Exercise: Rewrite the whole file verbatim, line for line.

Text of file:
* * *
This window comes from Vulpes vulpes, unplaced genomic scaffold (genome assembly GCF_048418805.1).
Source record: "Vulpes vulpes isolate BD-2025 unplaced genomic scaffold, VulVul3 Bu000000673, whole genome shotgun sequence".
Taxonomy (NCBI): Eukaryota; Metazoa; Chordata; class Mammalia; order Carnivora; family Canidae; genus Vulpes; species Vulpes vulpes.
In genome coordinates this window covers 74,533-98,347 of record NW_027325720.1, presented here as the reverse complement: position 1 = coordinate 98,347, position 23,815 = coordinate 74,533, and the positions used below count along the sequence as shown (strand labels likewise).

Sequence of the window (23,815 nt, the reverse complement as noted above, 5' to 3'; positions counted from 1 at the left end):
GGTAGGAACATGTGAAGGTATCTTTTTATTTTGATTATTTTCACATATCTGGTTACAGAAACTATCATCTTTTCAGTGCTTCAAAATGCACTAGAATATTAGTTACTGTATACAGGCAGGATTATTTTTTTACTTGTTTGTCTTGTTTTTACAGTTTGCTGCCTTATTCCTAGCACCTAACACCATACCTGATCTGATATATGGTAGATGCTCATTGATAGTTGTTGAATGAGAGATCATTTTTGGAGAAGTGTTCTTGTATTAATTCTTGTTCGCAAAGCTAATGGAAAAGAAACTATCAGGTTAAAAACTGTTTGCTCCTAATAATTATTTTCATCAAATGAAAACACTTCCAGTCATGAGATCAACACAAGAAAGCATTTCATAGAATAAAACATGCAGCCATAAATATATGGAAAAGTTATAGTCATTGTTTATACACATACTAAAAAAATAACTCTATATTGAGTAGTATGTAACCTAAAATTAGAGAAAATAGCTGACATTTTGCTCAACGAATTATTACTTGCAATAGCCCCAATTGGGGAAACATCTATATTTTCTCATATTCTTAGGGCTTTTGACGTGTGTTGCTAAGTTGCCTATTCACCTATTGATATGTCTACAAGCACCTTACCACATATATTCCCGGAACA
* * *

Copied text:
This window comes from Vulpes vulpes, unplaced genomic scaffold (genome assembly GCF_048418805.1).
Source record: "Vulpes vulpes isolate BD-2025 unplaced genomic scaffold, VulVul3 Bu000000673, whole genome shotgun sequence".
Taxonomy (NCBI): Eukaryota; Metazoa; Chordata; class Mammalia; order Carnivora; family Canidae; genus Vulpes; species Vulpes vulpes.
In genome coordinates this window covers 74,533-98,347 of record NW_027325720.1, presented here as the reverse complement: position 1 = coordinate 98,347, position 23,815 = coordinate 74,533, and the positions used below count along the sequence as shown (strand labels likewise).

Sequence of the window (23,815 nt, the reverse complement as noted above, 5' to 3'; positions counted from 1 at the left end):
GGTAGGAACATGTGAAGGTATCTTTTTATTTTGATTATTTTCACATATCTGGTTACAGAAACTATCATCTTTTCAGTGCTTCAAAATGCACTAGAATATTAGTTACTGTATACAGGCAGGATTATTTTTTTACTTGTTTGTCTTGTTTTTACAGTTTGCTGCCTTATTCCTAGCACCTAACACCATACCTGATCTGATATATGGTAGATGCTCATTGATAGTTGTTGAATGAGAGATCATTTTTGGAGAAGTGTTCTTGTATTAATTCTTGTTCGCAAAGCTAATGGAAAAGAAACTATCAGGTTAAAAACTGTTTGCTCCTAATAATTATTTTCATCAAATGAAAACACTTCCAGTCATGAGATCAACACAAGAAAGCATTTCATAGAATAAAACATGCAGCCATAAATATATGGAAAAGTTATAGTCATTGTTTATACACATACTAAAAAAATAACTCTATATTGAGTAGTATGTAACCTAAAATTAGAGAAAATAGCTGACATTTTGCTCAACGAATTATTACTTGCAATAGCCCCAATTGGGGAAACATCTATATTTTCTCATATTCTTAGGGCTTTTGACGTGTGTTGCTAAGTTGCCTATTCACCTATTGATATGTCTACAAGCACCTTACCACATATATTCCCGGAACA